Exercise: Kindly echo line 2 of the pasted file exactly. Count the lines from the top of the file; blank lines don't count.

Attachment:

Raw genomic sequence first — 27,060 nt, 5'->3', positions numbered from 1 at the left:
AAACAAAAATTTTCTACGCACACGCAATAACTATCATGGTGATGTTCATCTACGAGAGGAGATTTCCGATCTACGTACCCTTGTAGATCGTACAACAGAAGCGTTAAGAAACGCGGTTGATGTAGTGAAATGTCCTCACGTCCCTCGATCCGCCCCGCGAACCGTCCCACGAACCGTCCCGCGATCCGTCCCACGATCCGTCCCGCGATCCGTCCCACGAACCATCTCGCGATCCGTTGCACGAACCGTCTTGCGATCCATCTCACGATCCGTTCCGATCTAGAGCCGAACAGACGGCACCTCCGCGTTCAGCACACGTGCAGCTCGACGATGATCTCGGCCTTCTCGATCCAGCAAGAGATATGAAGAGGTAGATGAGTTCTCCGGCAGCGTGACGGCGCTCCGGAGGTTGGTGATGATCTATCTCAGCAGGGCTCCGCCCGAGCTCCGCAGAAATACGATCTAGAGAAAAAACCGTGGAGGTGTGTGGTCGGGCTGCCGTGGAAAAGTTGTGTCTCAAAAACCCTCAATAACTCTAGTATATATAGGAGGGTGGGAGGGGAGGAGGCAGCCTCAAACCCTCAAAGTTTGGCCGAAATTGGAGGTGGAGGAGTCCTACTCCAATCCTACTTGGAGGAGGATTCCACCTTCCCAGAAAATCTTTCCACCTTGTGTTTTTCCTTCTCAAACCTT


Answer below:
AAACAAAAATTTTCTACGCACACGCAATAACTATCATGGTGATGTTCATCTACGAGAGGAGATTTCCGATCTACGTACCCTTGTAGATCGTACAACAGAAGCGTTAAGAAACGCGGTTGATGTAGTGAAATGTCCTCACGTCCCTCGATCCGCCCCGCGAACCGTCCCACGAACCGTCCCGCGATCCGTCCCACGATCCGTCCCGCGATCCGTCCCACGAACCATCTCGCGATCCGTTGCACGAACCGTCTTGCGATCCATCTCACGATCCGTTCCGATCTAGAGCCGAACAGACGGCACCTCCGCGTTCAGCACACGTGCAGCTCGACGATGATCTCGGCCTTCTCGATCCAGCAAGAGATATGAAGAGGTAGATGAGTTCTCCGGCAGCGTGACGGCGCTCCGGAGGTTGGTGATGATCTATCTCAGCAGGGCTCCGCCCGAGCTCCGCAGAAATACGATCTAGAGAAAAAACCGTGGAGGTGTGTGGTCGGGCTGCCGTGGAAAAGTTGTGTCTCAAAAACCCTCAATAACTCTAGTATATATAGGAGGGTGGGAGGGGAGGAGGCAGCCTCAAACCCTCAAAGTTTGGCCGAAATTGGAGGTGGAGGAGTCCTACTCCAATCCTACTTGGAGGAGGATTCCACCTTCCCAGAAAATCTTTCCACCTTGTGTTTTTCCTTCTCAAACCTT